Between the years of 1917 and 1922 Nazimova wielded considerable influence and power in Hollywood.[3] By all accounts she was extremely generous to young actresses in whom she saw talent and became involved with at least some of them romantically. The list of those Nazimova is confirmed to have been involved with romantically includes actress Eva Le Gallienne, director Dorothy Arzner, writer Mercedes de Acosta, and Oscar Wilde's niece, Dolly Wilde. Bridget Bate Tichenor, a Magic Realist artist and Surrealist painter, was also rumoured to be one of Nazimova's favoured lovers in Hollywood from 1940 to 1942. Tichenor claimed their intimate relationship angered Nazimova's longtime companion, Glesca Marshall. It is Nazimova who coined the phrase "sewing circle" as code to refer to lesbian or bisexual actresses of her day who concealed their true sexuality. (6)

Nazimova lived with Glesca Marshall from 1929 until her death in 1945.

Sofia Vasilyevna Kovalevskaya (1850-1891) (7) was the first major Russian female mathematician and the first woman appointed to a full professorship in Northern Europe. She was also one of the first women to work for a scientific journal as an editor. Despite her obvious talent for mathematics, she could not complete her education in Russia; women were not allowed to attend universities at the time. In order to study abroad, she needed written permission from her father (or husband), so she contracted a "fictitious marriage" with Vladimir Kovalevsky, a young paleontology student who would later become famous for his collaboration with Charles Darwin. They left Russia in 1867.


In 1869, Kovalevskaya began attending the University of Heidelberg, Germany, which allowed her to audit classes as long as the professors gave their approval. After two years, she moved to Berlin, taking private lessons from Karl Weierstrass, as the university would not even allow her to audit classes.

In 1874 she presented three papers - on partial differential equations, on the dynamics of Saturn's rings and on elliptic integrals - to the University of Göttingen as her doctoral dissertation. With Weierstrass's support, she gained a doctorate in mathematics summa cum laude. She was the first woman in Europe to hold that degree. Her paper on partial differential equations contains what is now commonly known as the Cauchy-Kovalevski theorem.

After some financial ups and downs, Vladimir, who had always suffered severe mood swings, committed suicide in 1883.

That year, with the help of Gösta Mittag-Leffler, whom she had known as a student in Berlin, Kovalevskaya was able to secure a position at Stockholm University. The two women had an intimate "romantic friendship" that lasted until Kovalevskaya's death.

In 1889 she was appointed Professor Ordinarius at Stockholm University, the first woman to hold such a position at a northern European university. After much lobbying on her behalf (and a change in the Academy's rules) she was granted a Chair in the Russian Academy of Sciences, but was never offered a professorship in Russia.

She died of influenza in 1891, aged 41.

Masha Bast, a Russian lawyer (8), is used to facing formidable tasks. As the chairwoman for the Association of Russian Lawyers for Human Rights, she has worked on some of the most high-profile and politically sensitive cases in the country. She helped defend protesters implicated in violence at a 2012 opposition rally in Moscow; young men accused of taking part in a violent nationalist rally in 2010; and the so-called Primorye partisans, dubbed the "Russian Rambos" by the media after they targeted corrupt policemen in the Far East.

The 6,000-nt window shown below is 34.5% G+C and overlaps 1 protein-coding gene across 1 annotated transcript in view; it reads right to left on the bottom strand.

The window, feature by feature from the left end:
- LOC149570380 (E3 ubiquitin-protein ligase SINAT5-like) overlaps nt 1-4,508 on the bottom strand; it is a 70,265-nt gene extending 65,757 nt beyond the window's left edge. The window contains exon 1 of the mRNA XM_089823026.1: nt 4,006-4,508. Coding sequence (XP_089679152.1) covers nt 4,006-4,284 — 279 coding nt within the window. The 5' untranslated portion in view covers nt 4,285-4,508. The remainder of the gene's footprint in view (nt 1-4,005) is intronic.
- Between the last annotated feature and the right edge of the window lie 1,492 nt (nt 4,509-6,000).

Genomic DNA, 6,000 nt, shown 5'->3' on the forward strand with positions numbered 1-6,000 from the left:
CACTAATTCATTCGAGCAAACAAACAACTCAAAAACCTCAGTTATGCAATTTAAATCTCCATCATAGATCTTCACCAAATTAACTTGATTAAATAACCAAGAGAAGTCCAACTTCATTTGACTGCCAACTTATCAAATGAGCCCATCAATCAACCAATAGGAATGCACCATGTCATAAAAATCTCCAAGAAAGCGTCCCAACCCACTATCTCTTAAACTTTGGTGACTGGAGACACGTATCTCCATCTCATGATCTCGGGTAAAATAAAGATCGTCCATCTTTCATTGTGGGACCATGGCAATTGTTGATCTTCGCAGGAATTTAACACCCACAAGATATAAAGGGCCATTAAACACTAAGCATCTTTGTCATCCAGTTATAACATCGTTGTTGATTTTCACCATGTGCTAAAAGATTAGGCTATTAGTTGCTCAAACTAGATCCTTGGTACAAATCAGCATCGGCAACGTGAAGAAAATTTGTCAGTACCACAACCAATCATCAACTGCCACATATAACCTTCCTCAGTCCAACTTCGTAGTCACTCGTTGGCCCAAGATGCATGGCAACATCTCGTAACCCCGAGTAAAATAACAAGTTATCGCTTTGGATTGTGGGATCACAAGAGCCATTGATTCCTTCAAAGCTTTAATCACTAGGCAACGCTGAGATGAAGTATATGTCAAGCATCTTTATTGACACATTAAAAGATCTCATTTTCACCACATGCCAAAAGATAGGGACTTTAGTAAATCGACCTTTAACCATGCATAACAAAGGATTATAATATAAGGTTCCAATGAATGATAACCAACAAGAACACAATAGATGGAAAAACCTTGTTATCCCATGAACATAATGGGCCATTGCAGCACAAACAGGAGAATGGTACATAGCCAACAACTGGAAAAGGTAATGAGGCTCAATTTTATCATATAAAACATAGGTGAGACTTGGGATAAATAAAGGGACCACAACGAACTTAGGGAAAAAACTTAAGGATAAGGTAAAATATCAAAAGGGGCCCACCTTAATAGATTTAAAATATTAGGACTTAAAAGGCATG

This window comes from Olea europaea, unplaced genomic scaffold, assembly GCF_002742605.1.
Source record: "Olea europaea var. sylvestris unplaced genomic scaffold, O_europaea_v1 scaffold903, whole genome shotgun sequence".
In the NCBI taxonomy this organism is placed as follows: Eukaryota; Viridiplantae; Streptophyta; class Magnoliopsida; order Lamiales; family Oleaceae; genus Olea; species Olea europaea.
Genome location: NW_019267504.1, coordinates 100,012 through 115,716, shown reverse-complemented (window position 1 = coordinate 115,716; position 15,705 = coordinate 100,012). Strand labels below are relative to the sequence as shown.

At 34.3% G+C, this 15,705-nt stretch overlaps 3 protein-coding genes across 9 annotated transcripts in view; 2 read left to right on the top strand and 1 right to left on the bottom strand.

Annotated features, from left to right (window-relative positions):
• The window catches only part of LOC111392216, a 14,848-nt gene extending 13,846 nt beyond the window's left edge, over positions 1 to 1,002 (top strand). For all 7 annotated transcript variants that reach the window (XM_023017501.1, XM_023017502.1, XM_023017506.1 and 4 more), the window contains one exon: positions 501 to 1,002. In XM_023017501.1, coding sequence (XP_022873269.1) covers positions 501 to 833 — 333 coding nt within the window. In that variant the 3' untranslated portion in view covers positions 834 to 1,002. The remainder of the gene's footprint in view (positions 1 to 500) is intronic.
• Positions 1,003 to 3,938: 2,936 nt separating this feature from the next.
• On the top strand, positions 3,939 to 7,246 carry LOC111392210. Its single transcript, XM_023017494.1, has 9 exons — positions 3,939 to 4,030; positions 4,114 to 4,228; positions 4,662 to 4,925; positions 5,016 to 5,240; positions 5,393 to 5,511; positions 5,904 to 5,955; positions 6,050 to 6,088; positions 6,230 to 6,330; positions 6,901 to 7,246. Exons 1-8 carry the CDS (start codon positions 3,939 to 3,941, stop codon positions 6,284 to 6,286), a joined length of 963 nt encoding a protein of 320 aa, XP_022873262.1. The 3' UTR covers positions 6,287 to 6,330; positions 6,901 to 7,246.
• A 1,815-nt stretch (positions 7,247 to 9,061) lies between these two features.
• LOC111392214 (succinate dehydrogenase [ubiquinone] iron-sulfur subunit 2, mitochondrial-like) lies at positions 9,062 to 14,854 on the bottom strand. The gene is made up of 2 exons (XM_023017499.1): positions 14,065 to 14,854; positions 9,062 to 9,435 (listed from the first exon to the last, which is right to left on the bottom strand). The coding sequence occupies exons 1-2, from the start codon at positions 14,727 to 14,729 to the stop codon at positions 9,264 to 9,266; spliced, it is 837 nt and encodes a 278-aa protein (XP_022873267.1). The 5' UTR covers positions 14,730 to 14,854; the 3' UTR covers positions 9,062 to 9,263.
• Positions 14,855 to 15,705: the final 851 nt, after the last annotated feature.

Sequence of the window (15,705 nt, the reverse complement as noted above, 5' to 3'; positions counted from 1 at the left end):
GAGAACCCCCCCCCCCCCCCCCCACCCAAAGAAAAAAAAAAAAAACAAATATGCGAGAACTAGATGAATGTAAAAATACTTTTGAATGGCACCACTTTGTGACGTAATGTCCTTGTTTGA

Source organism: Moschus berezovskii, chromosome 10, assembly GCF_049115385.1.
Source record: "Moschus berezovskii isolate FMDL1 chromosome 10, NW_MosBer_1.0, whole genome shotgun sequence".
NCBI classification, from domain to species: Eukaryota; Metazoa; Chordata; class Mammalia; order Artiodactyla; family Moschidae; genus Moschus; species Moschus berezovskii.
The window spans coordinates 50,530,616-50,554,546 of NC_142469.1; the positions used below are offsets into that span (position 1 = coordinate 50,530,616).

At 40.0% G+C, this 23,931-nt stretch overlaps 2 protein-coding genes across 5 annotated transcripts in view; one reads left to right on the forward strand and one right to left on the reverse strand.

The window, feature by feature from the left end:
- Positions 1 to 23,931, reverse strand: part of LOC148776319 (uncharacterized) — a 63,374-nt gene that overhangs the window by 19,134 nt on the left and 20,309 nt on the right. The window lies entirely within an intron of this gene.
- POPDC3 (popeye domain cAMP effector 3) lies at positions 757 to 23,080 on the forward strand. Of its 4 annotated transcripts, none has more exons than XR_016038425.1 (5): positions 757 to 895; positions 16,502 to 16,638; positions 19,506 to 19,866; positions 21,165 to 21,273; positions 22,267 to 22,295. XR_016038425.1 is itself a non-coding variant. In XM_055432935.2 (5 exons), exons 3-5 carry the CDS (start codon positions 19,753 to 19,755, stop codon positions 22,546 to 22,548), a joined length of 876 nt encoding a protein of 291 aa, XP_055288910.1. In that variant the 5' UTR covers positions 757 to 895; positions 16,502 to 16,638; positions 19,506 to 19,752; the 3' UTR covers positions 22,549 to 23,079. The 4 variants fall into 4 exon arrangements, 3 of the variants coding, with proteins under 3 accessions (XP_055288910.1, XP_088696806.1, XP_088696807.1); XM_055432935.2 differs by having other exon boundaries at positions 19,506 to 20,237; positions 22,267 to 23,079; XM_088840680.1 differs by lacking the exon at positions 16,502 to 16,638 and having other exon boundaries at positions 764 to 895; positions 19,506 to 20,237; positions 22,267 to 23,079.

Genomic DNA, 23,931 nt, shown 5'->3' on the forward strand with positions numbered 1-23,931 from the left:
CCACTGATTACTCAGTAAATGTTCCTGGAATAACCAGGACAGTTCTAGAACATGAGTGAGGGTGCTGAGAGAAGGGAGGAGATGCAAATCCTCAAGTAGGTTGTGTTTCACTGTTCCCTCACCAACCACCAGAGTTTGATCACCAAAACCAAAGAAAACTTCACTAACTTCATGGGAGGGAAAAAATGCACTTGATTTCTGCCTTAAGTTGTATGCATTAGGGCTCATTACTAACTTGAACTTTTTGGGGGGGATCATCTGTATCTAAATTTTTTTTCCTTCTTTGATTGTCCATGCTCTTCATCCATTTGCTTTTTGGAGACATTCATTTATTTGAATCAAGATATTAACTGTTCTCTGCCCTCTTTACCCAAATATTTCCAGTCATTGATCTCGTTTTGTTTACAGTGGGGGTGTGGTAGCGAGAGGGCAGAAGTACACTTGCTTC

Only recently, with those cases having come to an end and her client in the Bolotnaya case having been released, has she found time to fully embrace another, deeply personal project: living her life as a woman. In September 2013, Bast publicly announced that she would no longer be living her life as Yevgeny Arkhipov, but as Masha Bast. She invited people to follow her progress on Facebook as she undergoes hormone treatment and surgeries, and also said she would answer any questions that they may have about her journey.

Since then, the couple has begun working to raise awareness about her and the transgender community in Russia as a whole.

At a time when LGBT life in Russia is increasingly marginalised and violence toward the LGBT community is on the rise, Bast's public announcement came as quite a shock to some. But she wouldn't have it any other way, saying she's happier now than ever.

Notes:
1. http://en.wikipedia.org/wiki/Pyotr_Ilyich_Tchaikovsky - includes an audio file made in Moscow in January 1890, by Julius Block on behalf of Thomas Edison, with Tchaikovsky as one of the speakers. He is, of course,
speaking Russian.
2. http://community.middlebury.edu/~moss/RGC1.html#Anchor294969
3. Who’s Who in Gay & Lesbian History, ed. Aldrich and Wotherspoon, Routledge 2001, p. 127.
5. http://en.wikipedia.org/wiki/Alla_Nazimova
6. http://en.wikipedia.org/wiki/Alla_Nazimova#Relationships_with_women - see also Alla Nazimova and the "Sewing Circles", Past2Present 2009, https://dl.dropboxusercontent.com/u/24371157/Past2Present-2009.pdf, p49.
7. http://en.wikipedia.org/wiki/Sofia_Kovalevskaya
8. Taken from a longer article on The Moscow Times website: http://www.themoscowtimes.com/news/article/qatransgender-lawyer-comes-out-in-protest/486021.html
<< Back to Index <<    << Previous - LGBT Russia <<    >> Next - Anniversaries >>

No comments:

Post a comment